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Una nuova avventura

La dolce vita

Dare i numeri!

Movie Set Travel Agency

Comunicare, viaggiare e mangiare!

Fare bella figura

Pronti a partire?

Spaghetti, calamari e… pastella!

Tra il dire e il fare c'è di mezzo il mare

Briscola

Marmo di Carrara

Volere è potere!

Buon viaggio, Connor!

Santa Maria in Trastevere

Polignano a Mare

Pozzi e fagioli

Saggezza popolare

Un aperitivo con gli amici

Valentine

L'oasi dei fenicotteri

Tango italiano

In bocca al lupo, Connor!

Act #1: Una nuova avventura

Personal pronouns and the verb Essere - Part II

Silvia: Ciao Connor!
Connor: Ciao? I’m not leaving… I just got here!
Silvia: I know you’re not leaving Connor. I am sure that you did not forget that we have an important lesson today. We need to practice noi siamo, voi siete e loro sono!
Connor: Sì. Then I don’t understand. I thought that you usually say ciao when you are leaving a place…
Silvia: Ah, I see why you are a little confused Connor. Well, in Italiano, ciao is a friendly and informal way to address people, which you can use both when you see someone and want to say hello to them and as a way of saying goodbye when you leave a place.
Connor: Really?
Silvia: Do you know anything about the history of the word ciao?
Connor: No, I don’t think I do…
Silvia: Ciao comes from the Venetian word s-ciào, schiavo in Italiano, slave in English.
Connor: Slave? Really?
Silvia: Well… once upon a time people would employ the expression s-ciào vostro, which means your slave or I am your slave as a form of greeting.
Connor: Something like I’m at your service.
Silvia: That’s right! Over time, this greeting lost its submissive connotations, becoming a general expression of good will. It eventually was compressed into the word “ciao” and spread outside Venice, all over Italy and abroad, all over the world.
Connor: That’s fascinating, Silvia! I have been dreaming about Venice for a long time…
Silvia: So, if I say noi siamo schiavi, what does it mean?
Connor: We are slaves...?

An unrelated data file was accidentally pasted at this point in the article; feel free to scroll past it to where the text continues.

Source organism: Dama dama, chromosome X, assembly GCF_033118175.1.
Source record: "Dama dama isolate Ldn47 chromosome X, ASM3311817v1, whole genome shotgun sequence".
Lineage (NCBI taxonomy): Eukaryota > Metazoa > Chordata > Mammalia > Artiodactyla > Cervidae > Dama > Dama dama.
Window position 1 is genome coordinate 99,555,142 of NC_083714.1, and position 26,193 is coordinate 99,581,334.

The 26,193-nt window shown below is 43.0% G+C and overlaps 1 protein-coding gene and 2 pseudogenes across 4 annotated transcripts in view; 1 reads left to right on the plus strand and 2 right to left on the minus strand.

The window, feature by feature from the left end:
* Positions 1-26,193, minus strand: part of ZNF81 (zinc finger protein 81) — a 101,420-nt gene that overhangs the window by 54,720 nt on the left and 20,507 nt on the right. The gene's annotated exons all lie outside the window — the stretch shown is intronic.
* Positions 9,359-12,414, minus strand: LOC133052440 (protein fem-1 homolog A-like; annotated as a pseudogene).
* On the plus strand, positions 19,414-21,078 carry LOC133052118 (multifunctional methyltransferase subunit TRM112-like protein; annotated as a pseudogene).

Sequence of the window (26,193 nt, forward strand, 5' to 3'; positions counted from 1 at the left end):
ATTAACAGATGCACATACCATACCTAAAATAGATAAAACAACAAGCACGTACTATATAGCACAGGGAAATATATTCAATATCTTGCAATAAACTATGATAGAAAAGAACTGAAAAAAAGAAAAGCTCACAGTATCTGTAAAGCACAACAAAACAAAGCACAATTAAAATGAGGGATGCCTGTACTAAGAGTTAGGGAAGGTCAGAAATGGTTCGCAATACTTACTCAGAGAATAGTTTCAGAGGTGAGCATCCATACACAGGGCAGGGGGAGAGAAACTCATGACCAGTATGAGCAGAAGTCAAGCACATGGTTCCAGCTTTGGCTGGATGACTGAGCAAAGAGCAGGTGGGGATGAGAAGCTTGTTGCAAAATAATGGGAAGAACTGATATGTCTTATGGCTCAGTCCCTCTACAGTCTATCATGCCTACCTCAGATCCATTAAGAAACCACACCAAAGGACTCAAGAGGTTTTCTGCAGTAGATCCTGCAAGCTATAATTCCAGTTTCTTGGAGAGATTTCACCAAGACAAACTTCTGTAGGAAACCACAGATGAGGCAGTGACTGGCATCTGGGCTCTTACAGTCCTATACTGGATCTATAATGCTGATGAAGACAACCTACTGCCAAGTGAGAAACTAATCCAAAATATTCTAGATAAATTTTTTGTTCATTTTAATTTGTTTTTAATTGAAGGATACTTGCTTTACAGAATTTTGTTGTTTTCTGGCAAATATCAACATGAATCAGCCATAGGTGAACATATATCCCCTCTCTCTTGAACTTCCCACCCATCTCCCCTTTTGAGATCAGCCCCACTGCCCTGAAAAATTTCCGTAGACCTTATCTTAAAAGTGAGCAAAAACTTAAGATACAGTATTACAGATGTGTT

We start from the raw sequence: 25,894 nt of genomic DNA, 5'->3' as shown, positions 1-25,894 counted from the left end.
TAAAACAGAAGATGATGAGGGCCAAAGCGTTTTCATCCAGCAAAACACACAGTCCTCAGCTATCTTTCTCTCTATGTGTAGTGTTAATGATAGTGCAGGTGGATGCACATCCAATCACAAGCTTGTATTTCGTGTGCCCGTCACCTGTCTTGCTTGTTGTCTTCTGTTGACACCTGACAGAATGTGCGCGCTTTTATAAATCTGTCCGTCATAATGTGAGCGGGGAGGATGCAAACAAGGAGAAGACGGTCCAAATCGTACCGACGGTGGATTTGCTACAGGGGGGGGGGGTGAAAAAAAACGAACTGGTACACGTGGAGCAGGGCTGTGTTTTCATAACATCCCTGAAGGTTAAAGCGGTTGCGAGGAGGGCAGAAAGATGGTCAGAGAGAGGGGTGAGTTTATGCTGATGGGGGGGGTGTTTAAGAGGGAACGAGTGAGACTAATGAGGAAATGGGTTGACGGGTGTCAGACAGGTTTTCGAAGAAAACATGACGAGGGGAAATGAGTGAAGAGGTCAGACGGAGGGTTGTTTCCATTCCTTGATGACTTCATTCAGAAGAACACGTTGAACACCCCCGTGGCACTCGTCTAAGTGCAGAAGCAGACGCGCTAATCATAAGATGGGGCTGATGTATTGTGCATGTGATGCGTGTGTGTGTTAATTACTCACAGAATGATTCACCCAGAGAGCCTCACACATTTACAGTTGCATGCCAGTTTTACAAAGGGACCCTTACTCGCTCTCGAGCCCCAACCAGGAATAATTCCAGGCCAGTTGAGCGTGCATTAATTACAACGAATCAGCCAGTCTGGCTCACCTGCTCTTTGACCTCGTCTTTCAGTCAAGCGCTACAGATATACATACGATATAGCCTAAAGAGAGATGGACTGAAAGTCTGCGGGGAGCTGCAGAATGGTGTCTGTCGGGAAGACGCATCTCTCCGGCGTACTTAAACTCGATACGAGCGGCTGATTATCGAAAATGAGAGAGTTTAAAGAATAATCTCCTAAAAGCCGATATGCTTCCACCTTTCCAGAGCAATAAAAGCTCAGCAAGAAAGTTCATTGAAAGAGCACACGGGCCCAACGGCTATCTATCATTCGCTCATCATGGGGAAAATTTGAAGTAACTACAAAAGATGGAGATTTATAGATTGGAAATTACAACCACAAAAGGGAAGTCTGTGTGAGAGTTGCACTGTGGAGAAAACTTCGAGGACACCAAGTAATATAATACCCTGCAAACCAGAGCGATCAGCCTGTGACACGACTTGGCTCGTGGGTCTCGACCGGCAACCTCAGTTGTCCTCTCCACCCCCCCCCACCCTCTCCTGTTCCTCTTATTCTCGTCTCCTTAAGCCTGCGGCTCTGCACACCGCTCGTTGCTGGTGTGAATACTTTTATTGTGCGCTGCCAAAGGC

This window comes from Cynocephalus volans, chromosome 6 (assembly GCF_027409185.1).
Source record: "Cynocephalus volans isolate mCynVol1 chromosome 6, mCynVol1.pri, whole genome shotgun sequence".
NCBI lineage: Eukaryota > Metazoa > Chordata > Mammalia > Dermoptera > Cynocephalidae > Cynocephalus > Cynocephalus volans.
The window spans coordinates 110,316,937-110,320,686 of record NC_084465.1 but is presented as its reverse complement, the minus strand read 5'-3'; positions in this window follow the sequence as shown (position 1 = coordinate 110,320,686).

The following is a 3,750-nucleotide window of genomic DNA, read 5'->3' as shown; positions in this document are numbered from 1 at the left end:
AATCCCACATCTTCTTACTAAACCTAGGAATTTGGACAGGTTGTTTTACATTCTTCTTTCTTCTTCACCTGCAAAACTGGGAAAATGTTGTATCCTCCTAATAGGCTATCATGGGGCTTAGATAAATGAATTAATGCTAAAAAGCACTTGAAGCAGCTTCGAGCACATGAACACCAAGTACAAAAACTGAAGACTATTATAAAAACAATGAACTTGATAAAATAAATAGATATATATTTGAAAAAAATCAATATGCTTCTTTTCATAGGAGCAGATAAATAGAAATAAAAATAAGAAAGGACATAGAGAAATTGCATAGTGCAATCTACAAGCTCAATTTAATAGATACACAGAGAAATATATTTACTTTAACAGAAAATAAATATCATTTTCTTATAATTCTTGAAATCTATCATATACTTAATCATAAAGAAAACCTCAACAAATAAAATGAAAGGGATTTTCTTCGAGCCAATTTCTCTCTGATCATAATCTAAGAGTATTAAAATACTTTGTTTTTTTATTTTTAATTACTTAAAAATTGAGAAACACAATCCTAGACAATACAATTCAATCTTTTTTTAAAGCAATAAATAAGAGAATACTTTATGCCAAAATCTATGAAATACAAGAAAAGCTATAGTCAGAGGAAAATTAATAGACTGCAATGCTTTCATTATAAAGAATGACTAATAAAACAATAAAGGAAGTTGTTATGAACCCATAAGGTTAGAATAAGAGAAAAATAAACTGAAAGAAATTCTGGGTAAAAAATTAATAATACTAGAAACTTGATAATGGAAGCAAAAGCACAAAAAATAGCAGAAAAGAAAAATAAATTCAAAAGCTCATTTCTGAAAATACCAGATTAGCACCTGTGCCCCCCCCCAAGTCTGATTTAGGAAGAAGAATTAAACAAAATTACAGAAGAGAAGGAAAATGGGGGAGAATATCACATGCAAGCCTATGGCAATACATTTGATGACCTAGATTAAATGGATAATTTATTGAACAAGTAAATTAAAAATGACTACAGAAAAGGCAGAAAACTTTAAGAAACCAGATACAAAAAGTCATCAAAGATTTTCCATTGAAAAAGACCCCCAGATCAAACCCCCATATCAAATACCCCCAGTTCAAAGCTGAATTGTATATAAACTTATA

Silvia: Exactly, but let’s see some other words and practice some examples using noi, voi, loro
Connor: Noi siamoNoi siamo Silvia and Connor.
Silvia: Mamma Mia! I was just about to tell you something new and you read my mind. Well, to stay on the topic of noi siamo Silvia e Connor, let me tell you how you can convey this same concept in another way: noi ci chiamiamo Silvia e Connor.
Connor: This is getting complicated…
Silvia: It is not complicato, don't worry! Chiamarsi can be translated as my name is. Let me conjugate this verb for you:

Io mi chiamo - my name is / I am called
Tu ti chiami - your name is / you are called
Lui/Lei si chiama - his/her name is / your name is (formal) / he/she/you are called
Noi ci chiamiamo - our name(s) are / we are called
Voi vi chiamate - your name(s) are (plural) / you are called
Loro si chiamano - their name(s) are / they are called
Connor: So, I can either say Io mi chiamo Connor or Io sono Connor.
Silvia: Exactly, and remember that the Italian language often drops the personal pronoun. So, when you want to know somebody’s name, you can use “chiamarsi”. È semplice! For instance, I can ask you: Come ti chiami? Which can be translated in English as: What is your name? Now try to answer my question…
Connor: Mi chiamo Connor! Come ti chiami?
Silvia: Mi chiamo Silvia! Come si chiamano mamma e papà?
Connor: I know that! Si chiamano Giovanna e Sean.
Silvia: Molto bene! Very good! Sono molto felice with our first grammar lesson, Connor!
Connor: So am I, Silvia! I can’t wait to learn more!